Wastewater, sewage gas, sewage sludge—just three “waste products” that contain valuable heat energy that can be recovered. The latest waste-to-heat processes and technologies for use in water, wastewater and sludge treatment will be on show at the next IFAT, which takes place from May 30 to June 3, 2016 at the Messe München exhibition center.
“Our exhibitors cover the entire technology spectrum from wastewater treatment to heat recovery and energy from wastewater,” explains Silvia Fritscher, Exhibition Director of IFAT. “At their booths they also give best practice examples of new concepts for turning sewage plants into power stations.”
There is an awful lot of energy in wastewater and its processing. For example, in sewage gas: In 2014, 1,340 gigawatt-hours of electricity was generated from this “by product” of sewage sludge digestion in German sewage plants alone. This amount of energy can cover the electricity needs of a big city like Frankfurt am Main for an entire year. And the potential here is much larger: There are over 10,000 sewage plants in Germany, but last year only 1,252 of them were making use of sewage gas.
In the temperature of wastewater, also, there is a significant amount of energy. Depending on the application and time of measurement, domestic, commercial and industrial wastewater is between 10 degrees (Celsius) and 60 degrees (Celsius). This energy treasure trove can be tapped into by passing this wastewater via special heat exchangers. Huber SE of Berching, Germany, a company specializing in machinery for water, wastewater and sludge treatment, has calculated that, for example, the capital of Bavaria—Munich—could in theory meet over 60 percent of its energy needs by exploiting the heat in its own wastewater.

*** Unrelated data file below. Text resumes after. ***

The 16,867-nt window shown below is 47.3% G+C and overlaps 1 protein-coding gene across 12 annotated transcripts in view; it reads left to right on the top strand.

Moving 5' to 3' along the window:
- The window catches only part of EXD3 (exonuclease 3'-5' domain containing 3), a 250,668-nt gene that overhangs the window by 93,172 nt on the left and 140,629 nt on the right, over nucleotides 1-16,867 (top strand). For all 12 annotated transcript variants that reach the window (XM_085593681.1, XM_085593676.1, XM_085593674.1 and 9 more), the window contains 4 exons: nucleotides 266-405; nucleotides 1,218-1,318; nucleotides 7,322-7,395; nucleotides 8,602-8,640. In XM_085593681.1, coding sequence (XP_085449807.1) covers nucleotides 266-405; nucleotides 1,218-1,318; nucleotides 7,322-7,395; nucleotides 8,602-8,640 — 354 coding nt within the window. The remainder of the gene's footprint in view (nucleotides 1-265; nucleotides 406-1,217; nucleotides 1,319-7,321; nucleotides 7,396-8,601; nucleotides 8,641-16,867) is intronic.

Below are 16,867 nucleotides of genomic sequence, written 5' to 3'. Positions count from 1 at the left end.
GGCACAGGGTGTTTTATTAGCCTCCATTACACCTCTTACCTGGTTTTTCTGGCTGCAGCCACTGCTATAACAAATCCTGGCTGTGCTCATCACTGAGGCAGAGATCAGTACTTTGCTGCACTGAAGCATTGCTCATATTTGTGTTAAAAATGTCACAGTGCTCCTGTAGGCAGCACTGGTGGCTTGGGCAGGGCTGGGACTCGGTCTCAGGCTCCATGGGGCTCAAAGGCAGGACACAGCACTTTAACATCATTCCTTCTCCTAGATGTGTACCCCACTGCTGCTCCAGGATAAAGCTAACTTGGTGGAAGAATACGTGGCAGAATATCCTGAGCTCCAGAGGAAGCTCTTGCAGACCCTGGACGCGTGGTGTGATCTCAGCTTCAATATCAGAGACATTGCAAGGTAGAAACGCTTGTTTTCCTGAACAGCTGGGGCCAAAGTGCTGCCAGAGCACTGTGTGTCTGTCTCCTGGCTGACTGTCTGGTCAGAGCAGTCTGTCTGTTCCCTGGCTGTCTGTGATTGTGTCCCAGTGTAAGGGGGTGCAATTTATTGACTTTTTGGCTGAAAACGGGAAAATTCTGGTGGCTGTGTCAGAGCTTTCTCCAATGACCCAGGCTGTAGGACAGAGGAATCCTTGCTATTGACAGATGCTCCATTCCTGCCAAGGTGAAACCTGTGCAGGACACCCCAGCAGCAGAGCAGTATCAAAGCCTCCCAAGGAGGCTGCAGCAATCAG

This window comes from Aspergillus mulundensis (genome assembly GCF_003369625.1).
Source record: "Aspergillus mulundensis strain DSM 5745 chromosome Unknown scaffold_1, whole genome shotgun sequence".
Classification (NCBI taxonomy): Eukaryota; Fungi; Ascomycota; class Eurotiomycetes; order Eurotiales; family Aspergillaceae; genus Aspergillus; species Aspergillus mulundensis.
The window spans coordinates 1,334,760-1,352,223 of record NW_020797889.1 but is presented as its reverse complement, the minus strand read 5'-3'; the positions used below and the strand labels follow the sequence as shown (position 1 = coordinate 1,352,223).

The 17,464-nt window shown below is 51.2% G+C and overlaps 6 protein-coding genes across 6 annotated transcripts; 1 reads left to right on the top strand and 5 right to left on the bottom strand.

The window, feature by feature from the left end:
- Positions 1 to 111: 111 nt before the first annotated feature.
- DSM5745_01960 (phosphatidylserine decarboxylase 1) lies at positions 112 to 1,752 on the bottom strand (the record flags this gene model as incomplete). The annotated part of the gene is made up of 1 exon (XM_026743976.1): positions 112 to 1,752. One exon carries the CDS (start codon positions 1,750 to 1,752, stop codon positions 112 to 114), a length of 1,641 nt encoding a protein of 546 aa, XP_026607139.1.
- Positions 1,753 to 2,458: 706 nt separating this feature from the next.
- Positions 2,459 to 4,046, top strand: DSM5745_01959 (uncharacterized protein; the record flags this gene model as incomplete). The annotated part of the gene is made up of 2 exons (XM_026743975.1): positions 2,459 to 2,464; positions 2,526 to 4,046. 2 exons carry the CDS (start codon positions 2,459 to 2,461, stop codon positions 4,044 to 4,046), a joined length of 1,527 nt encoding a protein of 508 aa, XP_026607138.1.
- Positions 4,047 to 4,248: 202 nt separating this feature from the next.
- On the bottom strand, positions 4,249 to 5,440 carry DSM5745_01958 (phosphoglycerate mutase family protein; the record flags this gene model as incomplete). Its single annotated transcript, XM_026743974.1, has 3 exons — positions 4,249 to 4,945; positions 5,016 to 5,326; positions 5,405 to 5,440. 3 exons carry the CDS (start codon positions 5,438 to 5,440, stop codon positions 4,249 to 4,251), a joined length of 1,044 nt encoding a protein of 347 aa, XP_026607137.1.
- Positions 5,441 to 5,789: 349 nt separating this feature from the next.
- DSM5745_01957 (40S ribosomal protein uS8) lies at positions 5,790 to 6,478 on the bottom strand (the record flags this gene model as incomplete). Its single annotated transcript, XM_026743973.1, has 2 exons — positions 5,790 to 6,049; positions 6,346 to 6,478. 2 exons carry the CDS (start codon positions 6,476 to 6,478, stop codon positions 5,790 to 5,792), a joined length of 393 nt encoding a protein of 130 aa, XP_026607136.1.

A practical and very useful way of tapping into this potential is to set up a small-scale recovery cycle. For example, in 2014 the sterile supplies department at the Rechts der Isar Hospital in Munich became the first such department in Germany to be fitted with a wastewater heat recovery system. Each year 64,000 pieces of equipment are cleaned and sterilized here; this represents most of the material needed in operations at the hospital. These processes generate a lot of hot wastewater, most of the heat from which is now recovered and re-used to prewarm the water for the next cleaning and sterilization processes. The amount of heat energy thus saved is around 200 megawatt-hours per year.
Of course recovery of heat from wastewater also works in an industrial environment, as illustrated by a process installed by Pharmaserv, an operator of industrial parks, in January 2015 at the Behringwerke in Marburg. There the wastewater is taken from a neutralization basin and directed into a new-style heat-exchanger system. The physical process inside the heat pump raises the temperature to around 60 degrees (Celsius)—energy that is then available, for example, for heating the building. Now, after the test phase has finished, it is clear that over six megawatt-hours of heat per year can be made available in this way. Final implementation of the project is scheduled for 2016/2017.
Exhibition Director Fritscher again: “For many years the heat-exchanger technologies and large-scale heat pumps needed for heat-from-wastewater applications have had a firm place in the product spectrum of IFAT and the leading companies exhibiting there. Munich is the place to get a first look at technological innovations and new concepts.”